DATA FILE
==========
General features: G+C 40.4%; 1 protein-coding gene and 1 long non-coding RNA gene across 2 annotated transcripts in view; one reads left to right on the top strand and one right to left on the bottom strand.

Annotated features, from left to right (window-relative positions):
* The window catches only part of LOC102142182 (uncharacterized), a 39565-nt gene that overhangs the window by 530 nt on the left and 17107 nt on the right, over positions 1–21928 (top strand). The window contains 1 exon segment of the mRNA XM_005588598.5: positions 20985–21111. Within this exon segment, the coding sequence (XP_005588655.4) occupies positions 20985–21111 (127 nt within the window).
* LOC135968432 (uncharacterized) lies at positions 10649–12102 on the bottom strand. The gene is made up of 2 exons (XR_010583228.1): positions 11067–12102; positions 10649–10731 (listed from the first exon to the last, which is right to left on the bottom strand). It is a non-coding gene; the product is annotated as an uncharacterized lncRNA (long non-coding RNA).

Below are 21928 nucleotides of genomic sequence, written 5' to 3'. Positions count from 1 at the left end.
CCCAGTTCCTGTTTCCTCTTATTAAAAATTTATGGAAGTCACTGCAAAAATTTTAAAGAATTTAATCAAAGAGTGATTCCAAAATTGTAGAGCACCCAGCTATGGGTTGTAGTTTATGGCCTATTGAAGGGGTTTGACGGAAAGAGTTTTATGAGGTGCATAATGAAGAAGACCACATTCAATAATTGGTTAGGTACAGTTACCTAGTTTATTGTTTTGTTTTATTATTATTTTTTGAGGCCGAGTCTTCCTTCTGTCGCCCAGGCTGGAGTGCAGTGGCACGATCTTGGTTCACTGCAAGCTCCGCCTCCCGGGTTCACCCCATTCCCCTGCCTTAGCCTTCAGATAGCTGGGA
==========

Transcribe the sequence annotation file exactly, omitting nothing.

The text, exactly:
General features: G+C 40.4%; 1 protein-coding gene and 1 long non-coding RNA gene across 2 annotated transcripts in view; one reads left to right on the top strand and one right to left on the bottom strand.

Annotated features, from left to right (window-relative positions):
* The window catches only part of LOC102142182 (uncharacterized), a 39565-nt gene that overhangs the window by 530 nt on the left and 17107 nt on the right, over positions 1–21928 (top strand). The window contains 1 exon segment of the mRNA XM_005588598.5: positions 20985–21111. Within this exon segment, the coding sequence (XP_005588655.4) occupies positions 20985–21111 (127 nt within the window).
* LOC135968432 (uncharacterized) lies at positions 10649–12102 on the bottom strand. The gene is made up of 2 exons (XR_010583228.1): positions 11067–12102; positions 10649–10731 (listed from the first exon to the last, which is right to left on the bottom strand). It is a non-coding gene; the product is annotated as an uncharacterized lncRNA (long non-coding RNA).

Below are 21928 nucleotides of genomic sequence, written 5' to 3'. Positions count from 1 at the left end.
CCCAGTTCCTGTTTCCTCTTATTAAAAATTTATGGAAGTCACTGCAAAAATTTTAAAGAATTTAATCAAAGAGTGATTCCAAAATTGTAGAGCACCCAGCTATGGGTTGTAGTTTATGGCCTATTGAAGGGGTTTGACGGAAAGAGTTTTATGAGGTGCATAATGAAGAAGACCACATTCAATAATTGGTTAGGTACAGTTACCTAGTTTATTGTTTTGTTTTATTATTATTTTTTGAGGCCGAGTCTTCCTTCTGTCGCCCAGGCTGGAGTGCAGTGGCACGATCTTGGTTCACTGCAAGCTCCGCCTCCCGGGTTCACCCCATTCCCCTGCCTTAGCCTTCAGATAGCTGGGA